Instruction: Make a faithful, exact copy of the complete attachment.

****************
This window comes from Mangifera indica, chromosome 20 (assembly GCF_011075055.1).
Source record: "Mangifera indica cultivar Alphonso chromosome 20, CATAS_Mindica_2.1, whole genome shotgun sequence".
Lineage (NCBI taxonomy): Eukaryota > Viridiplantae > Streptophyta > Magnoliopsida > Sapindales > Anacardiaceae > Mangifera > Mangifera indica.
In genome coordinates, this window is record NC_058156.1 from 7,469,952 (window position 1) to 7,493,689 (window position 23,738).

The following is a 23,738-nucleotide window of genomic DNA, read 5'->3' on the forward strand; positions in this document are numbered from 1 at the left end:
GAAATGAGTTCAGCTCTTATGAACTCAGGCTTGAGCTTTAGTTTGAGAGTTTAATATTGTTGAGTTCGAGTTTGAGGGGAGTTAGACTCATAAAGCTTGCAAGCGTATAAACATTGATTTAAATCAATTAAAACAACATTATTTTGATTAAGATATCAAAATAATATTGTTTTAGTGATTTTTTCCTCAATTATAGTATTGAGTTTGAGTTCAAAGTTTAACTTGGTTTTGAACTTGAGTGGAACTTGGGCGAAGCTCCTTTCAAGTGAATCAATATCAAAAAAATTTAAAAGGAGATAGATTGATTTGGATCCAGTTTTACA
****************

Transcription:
This window comes from Mangifera indica, chromosome 20 (assembly GCF_011075055.1).
Source record: "Mangifera indica cultivar Alphonso chromosome 20, CATAS_Mindica_2.1, whole genome shotgun sequence".
Lineage (NCBI taxonomy): Eukaryota > Viridiplantae > Streptophyta > Magnoliopsida > Sapindales > Anacardiaceae > Mangifera > Mangifera indica.
In genome coordinates, this window is record NC_058156.1 from 7,469,952 (window position 1) to 7,493,689 (window position 23,738).

The following is a 23,738-nucleotide window of genomic DNA, read 5'->3' on the forward strand; positions in this document are numbered from 1 at the left end:
GAAATGAGTTCAGCTCTTATGAACTCAGGCTTGAGCTTTAGTTTGAGAGTTTAATATTGTTGAGTTCGAGTTTGAGGGGAGTTAGACTCATAAAGCTTGCAAGCGTATAAACATTGATTTAAATCAATTAAAACAACATTATTTTGATTAAGATATCAAAATAATATTGTTTTAGTGATTTTTTCCTCAATTATAGTATTGAGTTTGAGTTCAAAGTTTAACTTGGTTTTGAACTTGAGTGGAACTTGGGCGAAGCTCCTTTCAAGTGAATCAATATCAAAAAAATTTAAAAGGAGATAGATTGATTTGGATCCAGTTTTACA